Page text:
Tips and Tools for Location-Based Marketing
Wednesday, June 9, 2010; 12:00 AM
Directing customers to a nearby physical location is getting more sophisticated, thanks to mobile devices and emerging technologies known to marketers as location-based services, or simply LBS. There's no need to get sophisticated in your approach to location-based marketing, however. The technology may be new, but the concept has been around ever since the first phone book listed only the businesses in a particular town or region.
Location-based marketing includes a diverse array of tactics--from simple local advertising to more complex location detection using GPS and triangulation technology. You can use location-based marketing to:
Deliver a coupon or a message to a mobile phoneDisplay local ads to a person visiting a website from a specific locationDeliver detailed product information when someone is standing in front of the productOffer incentives for location-based activities such as visiting a store multiple timesMake it easy to find nearby things such as stores, ATM's or even Coke machinesProvide event, meet-up and social opportunities based on a physical locationShare location-based information with others in a social network
There are basically only four different types of location-based marketing tactics that allow you to deliver location-relevant messages:
You can detect someone's location using the GPS or triangulation technology built into a mobile device. You can also detect a more general location when someone logs on to a local internet connection using a computer or laptop. For example, a customer who has opted-in to a location-based coupon service is walking by a store and instantly receives a text-message with a coupon that says, "Hi John, come on in and show this text-message for 25 percent off any in-stock item."You can request someone's location by asking for an address, city, zip code, or other location information when people interact with your website or a search engine. You can also ask people to select a location from a map or a list of locations. For example, a customer on a mobile phone goes to a restaurant chain's website and the website asks for a zip code in order to display special offers, maps, and contact information from the nearest location.You can infer someone's location when someone searches using location-dependent search terms like "Mexican Restaurant Denver." You can also infer location when you have location information in your customer database. For example, someone visits a website for the first time and provides location information, and then automatically sees location-relevant information on every repeat visit to the website.You can invite interactionby placing interactive messages at points of interest. You can enable interaction with scan-able barcodes, Bluetooth and even keywords that are only known if you're standing in a specific place. For example, a customer in a retail store uses her mobile phone to text a keyword listed on a product display to receive a link to a mobile website explaining the most current local incentives on the product featured in the display.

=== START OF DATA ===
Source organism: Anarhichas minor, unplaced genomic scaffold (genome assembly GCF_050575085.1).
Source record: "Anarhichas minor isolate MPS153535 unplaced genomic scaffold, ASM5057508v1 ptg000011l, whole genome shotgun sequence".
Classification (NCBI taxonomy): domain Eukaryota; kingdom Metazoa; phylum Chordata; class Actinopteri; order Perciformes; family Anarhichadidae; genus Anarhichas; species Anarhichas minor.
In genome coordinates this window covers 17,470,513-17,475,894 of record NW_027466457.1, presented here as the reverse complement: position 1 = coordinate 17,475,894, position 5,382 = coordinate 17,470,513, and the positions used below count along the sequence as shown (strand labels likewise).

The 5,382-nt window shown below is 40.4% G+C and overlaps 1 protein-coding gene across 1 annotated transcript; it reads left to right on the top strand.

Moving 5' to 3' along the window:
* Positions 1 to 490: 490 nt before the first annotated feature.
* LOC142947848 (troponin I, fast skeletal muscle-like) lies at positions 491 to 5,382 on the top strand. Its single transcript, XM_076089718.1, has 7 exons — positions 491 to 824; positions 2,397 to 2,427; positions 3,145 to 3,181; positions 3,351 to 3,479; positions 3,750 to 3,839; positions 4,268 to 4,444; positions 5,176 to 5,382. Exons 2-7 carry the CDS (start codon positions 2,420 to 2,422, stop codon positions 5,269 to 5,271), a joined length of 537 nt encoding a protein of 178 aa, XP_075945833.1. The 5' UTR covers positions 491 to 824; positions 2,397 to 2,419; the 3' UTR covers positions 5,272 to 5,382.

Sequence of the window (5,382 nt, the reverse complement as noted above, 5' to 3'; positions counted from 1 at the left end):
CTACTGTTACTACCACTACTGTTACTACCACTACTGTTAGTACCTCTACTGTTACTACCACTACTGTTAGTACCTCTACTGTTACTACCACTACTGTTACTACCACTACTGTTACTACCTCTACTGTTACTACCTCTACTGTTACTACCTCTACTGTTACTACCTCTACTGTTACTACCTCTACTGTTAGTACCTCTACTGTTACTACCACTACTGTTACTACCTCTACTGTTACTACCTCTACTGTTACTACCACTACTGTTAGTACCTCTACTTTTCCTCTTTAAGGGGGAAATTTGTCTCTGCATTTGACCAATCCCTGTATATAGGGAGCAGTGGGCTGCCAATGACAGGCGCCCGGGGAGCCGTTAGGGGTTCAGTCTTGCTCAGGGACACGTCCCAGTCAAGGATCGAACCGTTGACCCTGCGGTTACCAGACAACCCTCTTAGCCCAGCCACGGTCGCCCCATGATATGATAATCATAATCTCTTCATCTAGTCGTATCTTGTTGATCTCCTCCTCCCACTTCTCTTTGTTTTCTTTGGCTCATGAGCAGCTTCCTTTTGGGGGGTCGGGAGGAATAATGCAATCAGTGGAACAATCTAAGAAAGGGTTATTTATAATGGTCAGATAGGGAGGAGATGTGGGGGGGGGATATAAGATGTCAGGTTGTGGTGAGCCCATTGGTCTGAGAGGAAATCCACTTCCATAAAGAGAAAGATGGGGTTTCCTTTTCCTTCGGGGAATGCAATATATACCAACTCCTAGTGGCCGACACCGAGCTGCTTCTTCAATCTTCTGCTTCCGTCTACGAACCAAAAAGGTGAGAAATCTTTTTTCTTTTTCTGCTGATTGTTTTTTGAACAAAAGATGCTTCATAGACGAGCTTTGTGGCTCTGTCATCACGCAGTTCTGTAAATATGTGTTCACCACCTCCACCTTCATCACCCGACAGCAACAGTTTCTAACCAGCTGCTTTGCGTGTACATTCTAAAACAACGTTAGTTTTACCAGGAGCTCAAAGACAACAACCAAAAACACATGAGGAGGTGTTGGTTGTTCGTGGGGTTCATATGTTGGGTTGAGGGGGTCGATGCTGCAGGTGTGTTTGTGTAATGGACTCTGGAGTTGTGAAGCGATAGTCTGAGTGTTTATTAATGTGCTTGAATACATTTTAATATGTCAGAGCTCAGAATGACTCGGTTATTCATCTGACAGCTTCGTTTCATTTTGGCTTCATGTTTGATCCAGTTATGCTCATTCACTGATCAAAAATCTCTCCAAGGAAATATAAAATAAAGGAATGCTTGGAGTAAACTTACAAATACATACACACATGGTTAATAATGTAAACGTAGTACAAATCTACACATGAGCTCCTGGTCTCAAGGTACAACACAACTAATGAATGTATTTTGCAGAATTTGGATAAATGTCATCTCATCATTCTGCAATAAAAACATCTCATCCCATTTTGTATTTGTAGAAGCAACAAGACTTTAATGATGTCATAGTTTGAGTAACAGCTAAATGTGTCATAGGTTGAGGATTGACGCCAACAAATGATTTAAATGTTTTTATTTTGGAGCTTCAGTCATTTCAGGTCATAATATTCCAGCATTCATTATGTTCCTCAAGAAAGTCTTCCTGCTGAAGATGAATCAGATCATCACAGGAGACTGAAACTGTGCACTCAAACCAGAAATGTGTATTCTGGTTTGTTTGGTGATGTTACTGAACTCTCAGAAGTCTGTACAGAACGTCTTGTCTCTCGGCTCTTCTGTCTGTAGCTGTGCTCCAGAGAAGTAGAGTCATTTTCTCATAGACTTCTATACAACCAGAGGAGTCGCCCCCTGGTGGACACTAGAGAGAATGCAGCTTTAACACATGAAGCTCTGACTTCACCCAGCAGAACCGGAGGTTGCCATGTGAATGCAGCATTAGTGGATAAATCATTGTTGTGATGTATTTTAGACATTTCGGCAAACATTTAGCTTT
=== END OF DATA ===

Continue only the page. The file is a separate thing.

All of the aforementioned tactics are capable of delivering valuable and relevant marketing messages, so choosing one or the other depends more on the nature of your customers than the nature of your business strategy. The most important thing to keep in mind is that proximity isn't necessarily an indication of purchase intent. Your location-based marketing will be much more effective if your tactics can also identify impulsive shoppers versus those who are just researching. That way, you can deliver a "buy-it-now" message to impulsive shoppers or a "learn more, buy later" message to researching shoppers.
Also remember that the more invasive your tactics, the more likely you'll need to build a permission-based strategy. If your plans include interrupting people with messages when they happen to be passively in the vicinity of a buying opportunity, it's a good idea to ask your customers to opt-in to receiving those types of messages so they aren't annoyed when the messages come and they aren't ready to buy. Even if your plans involve responding to customer-initiated activity, it's a good idea to include opt-in messaging at some point in the process.
Location-based marketing technology is one of my favorite marketing trends, because it has such great potential for improving the way small businesses can advertise, communicate and stay competitive in their local communities. According to Forrester Research, the number of in-store sales influenced by web and online research accounted for 42 percent of total retail sales in 2009, and that number is expected to grow to 53 percent by 2014. Make sure your local business has a plan for driving all those online researchers to your local business.
John Arnold's no-nonsense marketing advice is featured in his well-known marketing books which includeWeb Marketing All-In-One Desk Reference for Dummies,E-Mail Marketing for Dummiesand the forthcoming book Mobile Marketing for Dummies. John is also a leading marketing speaker, trainer and consultant specializing in DIY marketing advice for small businesses, franchises and associations. If you have a marketing tool or technology you'd like John to write about, contact him at